23. Vlad Dracula
A national hero of Romania, Vlad Dracula (also known as Vlad the Impaler) was the ruler of Wallachia in the 15th century and famously fought for the region's independence from the Ottoman Turks. It's said he earned the nickname "the Impaler" because his preferred method of execution was to impale his enemies on spikes. In one famous incident in 1462, Vlad impaled an entire village of 20,000 men, women and children to frighten the advancing Turks, who turned back in fright or disgust. Vlad's family name, Drăculea, originally meant "dragon" in Romanian but now means "devil," and his legend inspired the Dracula vampire stories. His tomb has never been found, which may be a good thing.
24. Francis Drake
Francis Drake, Queen Elizabeth I's favorite privateer, was killed in Panama in 1596 while harassing Spanish galleons carrying gold and silver from the New World. His body was then dressed in armor, sealed in a lead coffin and buried at sea about 15 miles (24 kilometers) from the city of Portobelo. Divers, archaeologists and treasure hunters have been looking for it ever since. But so far, the precise location of his watery grave remains a mystery.
25. Tulsa Massacre graves
Hundreds of Black Americans may lie in unmarked graves in different locations around Tulsa, Oklahoma. The dead were victims of a race riot in 1921, which authorities at the time seem to have tried to cover up. More than 40 unmarked graves from the time have been found in the city's Oaklawn Cemetery. Historians say up to 300 people, most of whom were Black, were killed in the riots, and more bodies could be found at Oaklawn Cemetery and elsewhere.
26. Jesus Christ
Although there is no direct archaeological evidence of Jesus Christ, most historians think he was a real person who was crucified in Roman Judea in the first century. The Church of the Holy Sepulchre in Jerusalem marks the traditional site of his tomb, and there's some evidence that it may really be the spot — but archaeologists now think its not likely to be the celebrated Garden Tomb in Jerusalem. In 2007, a television documentary claimed to show the tomb of Jesus in East Jerusalem, but it's not thought to be credible.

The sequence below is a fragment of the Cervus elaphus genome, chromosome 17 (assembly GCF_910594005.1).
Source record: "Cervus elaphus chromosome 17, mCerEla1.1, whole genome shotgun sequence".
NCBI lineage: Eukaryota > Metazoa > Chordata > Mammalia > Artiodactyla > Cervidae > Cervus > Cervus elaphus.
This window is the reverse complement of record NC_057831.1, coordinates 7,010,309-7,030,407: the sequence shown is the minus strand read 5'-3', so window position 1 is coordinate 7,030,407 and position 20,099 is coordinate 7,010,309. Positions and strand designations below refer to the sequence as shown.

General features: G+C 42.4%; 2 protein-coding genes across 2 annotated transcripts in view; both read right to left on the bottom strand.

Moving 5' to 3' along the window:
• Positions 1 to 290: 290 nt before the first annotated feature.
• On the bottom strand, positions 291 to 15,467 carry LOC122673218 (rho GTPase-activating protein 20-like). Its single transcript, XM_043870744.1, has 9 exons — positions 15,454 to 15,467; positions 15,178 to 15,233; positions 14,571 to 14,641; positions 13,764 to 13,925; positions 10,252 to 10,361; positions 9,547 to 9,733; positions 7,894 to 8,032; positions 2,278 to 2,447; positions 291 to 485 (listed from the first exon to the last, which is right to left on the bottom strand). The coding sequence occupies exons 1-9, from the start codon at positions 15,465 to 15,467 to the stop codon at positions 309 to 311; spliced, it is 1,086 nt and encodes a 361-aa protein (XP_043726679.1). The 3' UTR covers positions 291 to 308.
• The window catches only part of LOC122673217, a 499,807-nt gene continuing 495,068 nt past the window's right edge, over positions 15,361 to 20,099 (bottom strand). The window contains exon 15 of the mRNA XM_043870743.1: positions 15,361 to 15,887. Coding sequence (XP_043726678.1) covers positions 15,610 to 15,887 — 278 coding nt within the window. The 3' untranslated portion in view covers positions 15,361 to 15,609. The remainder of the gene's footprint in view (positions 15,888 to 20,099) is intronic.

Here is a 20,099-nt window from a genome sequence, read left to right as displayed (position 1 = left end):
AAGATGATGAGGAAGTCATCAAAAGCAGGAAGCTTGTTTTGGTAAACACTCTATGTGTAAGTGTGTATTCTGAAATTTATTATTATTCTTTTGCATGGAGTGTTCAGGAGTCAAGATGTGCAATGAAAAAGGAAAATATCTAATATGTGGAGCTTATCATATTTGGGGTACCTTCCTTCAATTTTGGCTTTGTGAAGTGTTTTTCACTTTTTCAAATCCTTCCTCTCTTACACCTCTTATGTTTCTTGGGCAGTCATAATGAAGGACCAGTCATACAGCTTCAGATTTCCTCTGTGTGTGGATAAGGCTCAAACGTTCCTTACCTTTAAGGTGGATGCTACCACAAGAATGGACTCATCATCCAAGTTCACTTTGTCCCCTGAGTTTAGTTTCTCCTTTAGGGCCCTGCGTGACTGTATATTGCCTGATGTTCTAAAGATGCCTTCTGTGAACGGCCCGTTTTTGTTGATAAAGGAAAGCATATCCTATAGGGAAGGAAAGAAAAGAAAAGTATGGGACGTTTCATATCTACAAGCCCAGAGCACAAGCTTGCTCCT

27. Harald Bluetooth
Harald "Bluetooth" Gormsson was a 10th-century king of Denmark and Norway who is most famous for uniting the region's warring Viking tribes. His name may refer to his liking for blueberries, or it may mean he had a bad tooth that appeared black or blue. His legacy is commemorated today in the Bluetooth wireless standard that allows disparate devices to exchange data. Archaeologists have discovered several distinctive circular forts that Bluetooth built to consolidate his reign, but his tomb has not been found.
Gaius Caesar Augustus Germanicus, known as Caligula, was reportedly the most despotic Roman emperor, although some historians argue that he may not deserve his bad reputation. As a youngster, Caligula was popular, especially in the army where his father was a general, and his nickname means "little boots," from the child-size Roman uniform he wore. But things went very badly after he took the throne, and in A.D. 41, he was assassinated by disgruntled members of his bodyguard. Although the tombs of many Roman emperors are known — even some of the bad ones — Caligula's tomb has never been found. The Italian police claimed they'd found it in 2011, but historians think they probably haven't.
29. James I of Scotland
Scotland's James I was assassinated by members of a rival clan in 1437, ending his quest to make the central city of Perth, not Edinburgh, the royal capital of Scotland. Archaeologists think his tomb is buried beneath the modern city, possibly in the remains of a medieval priory or monastery, and they are carrying out excavations in the hope of finding it. According to a 1443 receipt for costs of 90 pounds, his embalmed heart may have been carried to the Holy Land by knights of the Order of St John.
30. Robert I of Scotland
The tomb of an even earlier Scottish king, Robert I or Robert the Bruce (from "Bruis," his family name), was originally at a church in Dunfermline, just north of Edinburgh, but it was destroyed along with other royal tombs during the Scottish Reformation in the 16th century. Fragments of the lost tomb were discovered in the 18th century, however, and they have allowed archaeologists to make a reconstruction, which is now on display at the site.
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Tom Metcalfe is a freelance journalist and regular Live Science contributor who is based in London in the United Kingdom. Tom writes mainly about science, space, archaeology, the Earth and the oceans. He has also written for the BBC, NBC News, National Geographic, Scientific American, Air & Space, and many others.